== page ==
I sat across from Amber, each of us clutching a warm cup of coffee. Amber was staring off to the side, lost in thought. I looked at her intently. She looked tired, defeated. We had just finished a very long conversation about the state of our lives, careers. It was one of those conversations that only left more questions. We both had dreams. We watched each other over the years struggle to reach them. Now that we had, there were doubts.
“What’s happened to us? “ I asked.
The question pulled Amber back to reality. She focused on the top of her cup and shrugged her shoulders.
I remember the first time I met Amber. It was 15 years ago on the first day of medical school. Either by random chance or by divine intervention, Amber and I found ourselves seated next to each other in class. She was tiny, but exuded a larger than life kinetic energy. Her husband would later call it her “sparkle.” Her little body could barely contain it, like a puppy. During a break between lectures, we stood together outside as she took a drag on a cigarette. I had never seen someone smoke like that before, as if she could inhale the entire cigarette at once. She spoke quickly, her voice was loud and animated and she punctuated her sentences with obscenities. I liked her immediately.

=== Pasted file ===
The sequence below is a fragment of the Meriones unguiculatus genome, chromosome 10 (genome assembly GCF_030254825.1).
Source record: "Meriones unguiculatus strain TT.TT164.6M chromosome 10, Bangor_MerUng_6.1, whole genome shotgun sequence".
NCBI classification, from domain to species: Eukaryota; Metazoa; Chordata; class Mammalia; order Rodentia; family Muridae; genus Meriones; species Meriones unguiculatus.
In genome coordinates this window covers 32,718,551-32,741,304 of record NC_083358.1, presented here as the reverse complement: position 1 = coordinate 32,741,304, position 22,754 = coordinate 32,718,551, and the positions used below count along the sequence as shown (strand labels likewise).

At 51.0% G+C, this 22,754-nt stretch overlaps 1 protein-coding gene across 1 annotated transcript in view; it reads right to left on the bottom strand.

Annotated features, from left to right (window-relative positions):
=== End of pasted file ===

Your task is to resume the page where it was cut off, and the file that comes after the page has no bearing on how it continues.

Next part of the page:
We were idealists. We were outsiders. We weren’t the kids of doctors or even the kids of college graduates. Neither of us came from money and Amber came from even less than me. There was something “street” about both of us especially in contrast to our well-manicured classmates. We had found each other, huddled together and survived the onslaught that was medical school.
Over the years we stayed connected, sharing stories about our work, our families, our dreams. We encouraged each other through the hard times. We were going to do this, we were going to make it and we did, but here we were after all these years at a crossroads.
“I have an idea, Amber, but I’m not really sure if it will work.”
“Well, tell me, what is it?” She looked at me with a glimmer of the remnants of that kinetic energy from long ago, her “sparkle.”
“I call it Deconstructing Doctor.”